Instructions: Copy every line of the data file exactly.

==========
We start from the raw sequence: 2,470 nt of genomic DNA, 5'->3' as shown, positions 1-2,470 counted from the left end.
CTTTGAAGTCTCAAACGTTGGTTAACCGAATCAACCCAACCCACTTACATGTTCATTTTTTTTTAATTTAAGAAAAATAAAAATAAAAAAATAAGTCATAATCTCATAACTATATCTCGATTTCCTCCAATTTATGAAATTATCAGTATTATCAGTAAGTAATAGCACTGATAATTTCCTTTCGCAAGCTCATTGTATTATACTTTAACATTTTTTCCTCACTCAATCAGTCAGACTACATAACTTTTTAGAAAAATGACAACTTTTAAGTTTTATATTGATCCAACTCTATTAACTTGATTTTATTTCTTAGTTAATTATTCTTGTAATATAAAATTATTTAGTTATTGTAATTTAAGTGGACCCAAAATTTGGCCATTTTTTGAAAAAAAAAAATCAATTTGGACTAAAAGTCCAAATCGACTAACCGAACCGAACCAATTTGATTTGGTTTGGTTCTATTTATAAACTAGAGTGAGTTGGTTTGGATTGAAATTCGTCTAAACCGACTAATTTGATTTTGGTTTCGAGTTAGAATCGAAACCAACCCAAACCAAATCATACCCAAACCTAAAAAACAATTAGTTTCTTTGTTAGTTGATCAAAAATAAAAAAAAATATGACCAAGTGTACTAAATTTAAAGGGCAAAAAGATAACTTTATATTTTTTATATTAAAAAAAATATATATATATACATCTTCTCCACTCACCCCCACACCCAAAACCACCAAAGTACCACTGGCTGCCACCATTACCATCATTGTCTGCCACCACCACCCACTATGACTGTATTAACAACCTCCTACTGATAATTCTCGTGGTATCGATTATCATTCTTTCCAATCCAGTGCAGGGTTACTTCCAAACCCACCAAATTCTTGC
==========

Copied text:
We start from the raw sequence: 2,470 nt of genomic DNA, 5'->3' as shown, positions 1-2,470 counted from the left end.
CTTTGAAGTCTCAAACGTTGGTTAACCGAATCAACCCAACCCACTTACATGTTCATTTTTTTTTAATTTAAGAAAAATAAAAATAAAAAAATAAGTCATAATCTCATAACTATATCTCGATTTCCTCCAATTTATGAAATTATCAGTATTATCAGTAAGTAATAGCACTGATAATTTCCTTTCGCAAGCTCATTGTATTATACTTTAACATTTTTTCCTCACTCAATCAGTCAGACTACATAACTTTTTAGAAAAATGACAACTTTTAAGTTTTATATTGATCCAACTCTATTAACTTGATTTTATTTCTTAGTTAATTATTCTTGTAATATAAAATTATTTAGTTATTGTAATTTAAGTGGACCCAAAATTTGGCCATTTTTTGAAAAAAAAAAATCAATTTGGACTAAAAGTCCAAATCGACTAACCGAACCGAACCAATTTGATTTGGTTTGGTTCTATTTATAAACTAGAGTGAGTTGGTTTGGATTGAAATTCGTCTAAACCGACTAATTTGATTTTGGTTTCGAGTTAGAATCGAAACCAACCCAAACCAAATCATACCCAAACCTAAAAAACAATTAGTTTCTTTGTTAGTTGATCAAAAATAAAAAAAAATATGACCAAGTGTACTAAATTTAAAGGGCAAAAAGATAACTTTATATTTTTTATATTAAAAAAAATATATATATATACATCTTCTCCACTCACCCCCACACCCAAAACCACCAAAGTACCACTGGCTGCCACCATTACCATCATTGTCTGCCACCACCACCCACTATGACTGTATTAACAACCTCCTACTGATAATTCTCGTGGTATCGATTATCATTCTTTCCAATCCAGTGCAGGGTTACTTCCAAACCCACCAAATTCTTGC